BAGHDAD - At least 12 people were killed in a mortar shelling in northern Baghdad on Sunday morning as Iraqis headed toward polling stations in the nation's second parliamentary election since the 2003 U.S.-led invasion to oust former dictator Saddam Hussein.
At least two children were among the victims of the shelling, which leveled a two-story apartment building.
As polling stations opened at 7:00 a.m., eight people were confirmed dead in a bombing in a western Baghdad neighborhood and another four were killed in a residential neighborhood near Sadr City.
Insurgents, attempting disrupt the elections, began firing rounds of mortar shells at dawn.
According to local authorities, at least 20 mortar shells have exploded in the predominately Sunni neighborhood of Azamiyah since daybreak .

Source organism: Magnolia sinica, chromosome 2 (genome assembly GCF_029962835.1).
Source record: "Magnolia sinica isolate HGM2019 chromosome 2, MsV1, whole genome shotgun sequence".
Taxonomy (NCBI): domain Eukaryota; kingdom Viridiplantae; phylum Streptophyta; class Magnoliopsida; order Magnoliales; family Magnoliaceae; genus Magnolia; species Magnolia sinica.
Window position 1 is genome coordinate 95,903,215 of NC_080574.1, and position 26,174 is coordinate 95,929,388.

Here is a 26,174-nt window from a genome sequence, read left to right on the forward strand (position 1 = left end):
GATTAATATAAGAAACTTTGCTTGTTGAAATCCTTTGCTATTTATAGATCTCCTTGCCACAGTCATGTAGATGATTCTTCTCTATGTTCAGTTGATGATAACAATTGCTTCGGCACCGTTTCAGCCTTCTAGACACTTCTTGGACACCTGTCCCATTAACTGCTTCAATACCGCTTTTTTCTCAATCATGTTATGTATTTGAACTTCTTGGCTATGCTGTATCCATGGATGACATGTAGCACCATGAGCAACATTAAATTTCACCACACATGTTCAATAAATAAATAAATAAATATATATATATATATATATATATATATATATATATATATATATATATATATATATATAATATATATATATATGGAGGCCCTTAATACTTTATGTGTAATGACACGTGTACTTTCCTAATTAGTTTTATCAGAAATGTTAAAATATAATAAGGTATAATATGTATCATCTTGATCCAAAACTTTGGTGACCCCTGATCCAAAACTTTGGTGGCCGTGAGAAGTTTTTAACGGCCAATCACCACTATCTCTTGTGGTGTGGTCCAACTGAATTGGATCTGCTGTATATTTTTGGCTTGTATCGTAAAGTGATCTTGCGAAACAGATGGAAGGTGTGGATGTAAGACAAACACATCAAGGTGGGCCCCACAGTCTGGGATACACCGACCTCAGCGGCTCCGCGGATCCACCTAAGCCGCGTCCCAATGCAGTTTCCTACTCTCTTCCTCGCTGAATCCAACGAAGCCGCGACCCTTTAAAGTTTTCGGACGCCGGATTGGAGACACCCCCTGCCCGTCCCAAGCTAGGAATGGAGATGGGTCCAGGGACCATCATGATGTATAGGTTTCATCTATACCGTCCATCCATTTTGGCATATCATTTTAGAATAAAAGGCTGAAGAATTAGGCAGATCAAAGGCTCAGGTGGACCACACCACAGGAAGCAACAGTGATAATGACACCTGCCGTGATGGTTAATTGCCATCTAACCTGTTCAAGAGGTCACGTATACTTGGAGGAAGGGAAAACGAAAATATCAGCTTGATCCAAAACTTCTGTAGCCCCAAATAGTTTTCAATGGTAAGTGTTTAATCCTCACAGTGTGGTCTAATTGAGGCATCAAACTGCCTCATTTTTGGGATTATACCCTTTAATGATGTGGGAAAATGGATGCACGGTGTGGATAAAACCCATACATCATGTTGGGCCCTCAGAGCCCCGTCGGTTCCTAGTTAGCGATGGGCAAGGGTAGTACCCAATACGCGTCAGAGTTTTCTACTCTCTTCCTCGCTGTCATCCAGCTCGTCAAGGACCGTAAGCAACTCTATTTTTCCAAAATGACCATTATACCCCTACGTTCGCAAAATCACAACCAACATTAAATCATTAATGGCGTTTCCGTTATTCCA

Islamists lobbed mortars toward the heavily fortified Green Zone, where the U.S. embassy and the prime minister's office are located.
By mid-morning, the death toll had reached 25.
Iraqi security forces have sealed the borders, closed the airport and are allowing only authorized vehicles on the roads.
Some 6,200 candidates are on the ballot for the 325-member parliament.
With the Obama administration's plan to withdraw its combat troops in late summer and the remainder of its forces by year's end, Iraqis hope the parliamentary elections will bring them closer to national reconciliation.
AP contributed to this report.